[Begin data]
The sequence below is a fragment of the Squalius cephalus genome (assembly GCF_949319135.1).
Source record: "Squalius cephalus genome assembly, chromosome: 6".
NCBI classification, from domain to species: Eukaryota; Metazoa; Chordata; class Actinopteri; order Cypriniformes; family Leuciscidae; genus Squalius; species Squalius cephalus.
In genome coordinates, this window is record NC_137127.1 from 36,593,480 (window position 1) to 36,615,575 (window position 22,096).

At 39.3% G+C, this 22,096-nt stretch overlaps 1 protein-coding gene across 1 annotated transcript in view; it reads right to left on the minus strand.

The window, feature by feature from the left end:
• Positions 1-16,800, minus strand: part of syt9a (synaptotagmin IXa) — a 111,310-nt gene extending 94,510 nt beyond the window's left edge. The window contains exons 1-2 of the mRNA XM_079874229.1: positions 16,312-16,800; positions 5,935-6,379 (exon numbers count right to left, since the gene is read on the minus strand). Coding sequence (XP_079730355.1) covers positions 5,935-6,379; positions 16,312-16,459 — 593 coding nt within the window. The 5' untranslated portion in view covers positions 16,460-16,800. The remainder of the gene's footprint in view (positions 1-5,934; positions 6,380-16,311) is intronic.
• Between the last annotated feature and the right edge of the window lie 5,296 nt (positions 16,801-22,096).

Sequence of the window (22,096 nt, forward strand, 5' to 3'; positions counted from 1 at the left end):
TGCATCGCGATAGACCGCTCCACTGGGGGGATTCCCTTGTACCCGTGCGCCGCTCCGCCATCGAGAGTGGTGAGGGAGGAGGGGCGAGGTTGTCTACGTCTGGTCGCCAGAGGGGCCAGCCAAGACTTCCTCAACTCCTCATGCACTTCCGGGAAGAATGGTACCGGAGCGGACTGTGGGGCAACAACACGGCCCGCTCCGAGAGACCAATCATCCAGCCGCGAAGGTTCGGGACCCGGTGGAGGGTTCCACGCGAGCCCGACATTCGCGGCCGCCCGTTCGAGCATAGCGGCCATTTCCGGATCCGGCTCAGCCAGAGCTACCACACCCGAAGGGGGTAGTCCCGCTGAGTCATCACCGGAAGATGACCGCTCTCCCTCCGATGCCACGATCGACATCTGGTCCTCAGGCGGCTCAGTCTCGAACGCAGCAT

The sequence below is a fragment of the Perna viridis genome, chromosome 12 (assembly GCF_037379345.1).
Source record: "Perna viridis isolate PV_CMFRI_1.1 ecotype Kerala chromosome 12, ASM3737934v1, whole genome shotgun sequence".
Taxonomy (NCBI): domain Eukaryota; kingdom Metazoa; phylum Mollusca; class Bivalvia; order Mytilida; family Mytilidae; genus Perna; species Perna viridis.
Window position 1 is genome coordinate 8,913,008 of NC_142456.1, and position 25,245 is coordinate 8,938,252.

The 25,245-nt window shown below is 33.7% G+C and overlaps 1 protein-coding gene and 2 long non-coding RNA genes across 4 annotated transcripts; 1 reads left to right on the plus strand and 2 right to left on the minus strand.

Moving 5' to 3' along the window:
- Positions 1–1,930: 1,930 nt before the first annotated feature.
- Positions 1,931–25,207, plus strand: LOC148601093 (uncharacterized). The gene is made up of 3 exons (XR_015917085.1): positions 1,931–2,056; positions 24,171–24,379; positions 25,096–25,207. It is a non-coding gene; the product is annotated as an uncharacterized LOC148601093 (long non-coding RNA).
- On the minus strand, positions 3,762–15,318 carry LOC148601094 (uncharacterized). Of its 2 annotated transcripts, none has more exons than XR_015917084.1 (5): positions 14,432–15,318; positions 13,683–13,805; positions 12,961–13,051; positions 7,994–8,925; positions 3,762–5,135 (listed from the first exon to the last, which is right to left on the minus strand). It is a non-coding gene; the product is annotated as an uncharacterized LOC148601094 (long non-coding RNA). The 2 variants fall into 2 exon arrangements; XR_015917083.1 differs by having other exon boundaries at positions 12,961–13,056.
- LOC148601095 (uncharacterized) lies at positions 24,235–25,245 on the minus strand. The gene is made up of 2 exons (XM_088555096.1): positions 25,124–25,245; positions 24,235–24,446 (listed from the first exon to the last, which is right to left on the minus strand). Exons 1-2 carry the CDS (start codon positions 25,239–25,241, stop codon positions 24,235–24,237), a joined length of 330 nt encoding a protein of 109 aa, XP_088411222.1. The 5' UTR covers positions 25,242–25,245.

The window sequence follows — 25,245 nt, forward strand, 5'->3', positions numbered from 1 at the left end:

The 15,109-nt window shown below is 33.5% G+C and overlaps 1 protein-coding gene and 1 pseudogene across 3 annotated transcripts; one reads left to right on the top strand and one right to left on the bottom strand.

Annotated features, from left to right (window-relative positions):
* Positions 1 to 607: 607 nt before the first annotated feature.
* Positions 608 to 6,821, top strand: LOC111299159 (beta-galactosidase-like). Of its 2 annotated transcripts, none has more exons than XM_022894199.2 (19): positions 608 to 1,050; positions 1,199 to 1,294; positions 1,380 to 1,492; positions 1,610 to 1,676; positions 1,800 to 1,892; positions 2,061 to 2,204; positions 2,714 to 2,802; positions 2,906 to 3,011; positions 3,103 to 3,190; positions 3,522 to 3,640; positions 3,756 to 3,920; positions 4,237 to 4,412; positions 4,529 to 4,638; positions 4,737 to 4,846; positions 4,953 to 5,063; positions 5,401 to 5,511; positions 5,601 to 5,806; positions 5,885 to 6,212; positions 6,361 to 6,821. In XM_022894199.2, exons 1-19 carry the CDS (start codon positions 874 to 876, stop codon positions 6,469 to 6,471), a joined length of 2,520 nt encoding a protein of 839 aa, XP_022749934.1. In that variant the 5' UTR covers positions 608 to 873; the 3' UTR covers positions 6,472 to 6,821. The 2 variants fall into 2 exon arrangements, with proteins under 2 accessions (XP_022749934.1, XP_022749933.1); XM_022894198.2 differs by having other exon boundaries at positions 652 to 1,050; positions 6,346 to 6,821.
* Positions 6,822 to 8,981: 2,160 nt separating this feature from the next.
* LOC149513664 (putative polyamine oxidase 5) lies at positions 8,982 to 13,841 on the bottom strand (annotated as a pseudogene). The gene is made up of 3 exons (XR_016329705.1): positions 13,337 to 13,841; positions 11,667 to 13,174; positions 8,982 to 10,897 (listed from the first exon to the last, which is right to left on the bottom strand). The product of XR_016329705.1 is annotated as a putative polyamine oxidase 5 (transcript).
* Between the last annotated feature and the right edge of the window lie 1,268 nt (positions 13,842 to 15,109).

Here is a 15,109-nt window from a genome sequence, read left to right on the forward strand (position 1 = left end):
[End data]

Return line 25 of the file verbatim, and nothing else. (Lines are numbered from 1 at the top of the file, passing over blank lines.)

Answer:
* Positions 608 to 6,821, top strand: LOC111299159 (beta-galactosidase-like). Of its 2 annotated transcripts, none has more exons than XM_022894199.2 (19): positions 608 to 1,050; positions 1,199 to 1,294; positions 1,380 to 1,492; positions 1,610 to 1,676; positions 1,800 to 1,892; positions 2,061 to 2,204; positions 2,714 to 2,802; positions 2,906 to 3,011; positions 3,103 to 3,190; positions 3,522 to 3,640; positions 3,756 to 3,920; positions 4,237 to 4,412; positions 4,529 to 4,638; positions 4,737 to 4,846; positions 4,953 to 5,063; positions 5,401 to 5,511; positions 5,601 to 5,806; positions 5,885 to 6,212; positions 6,361 to 6,821. In XM_022894199.2, exons 1-19 carry the CDS (start codon positions 874 to 876, stop codon positions 6,469 to 6,471), a joined length of 2,520 nt encoding a protein of 839 aa, XP_022749934.1. In that variant the 5' UTR covers positions 608 to 873; the 3' UTR covers positions 6,472 to 6,821. The 2 variants fall into 2 exon arrangements, with proteins under 2 accessions (XP_022749934.1, XP_022749933.1); XM_022894198.2 differs by having other exon boundaries at positions 652 to 1,050; positions 6,346 to 6,821.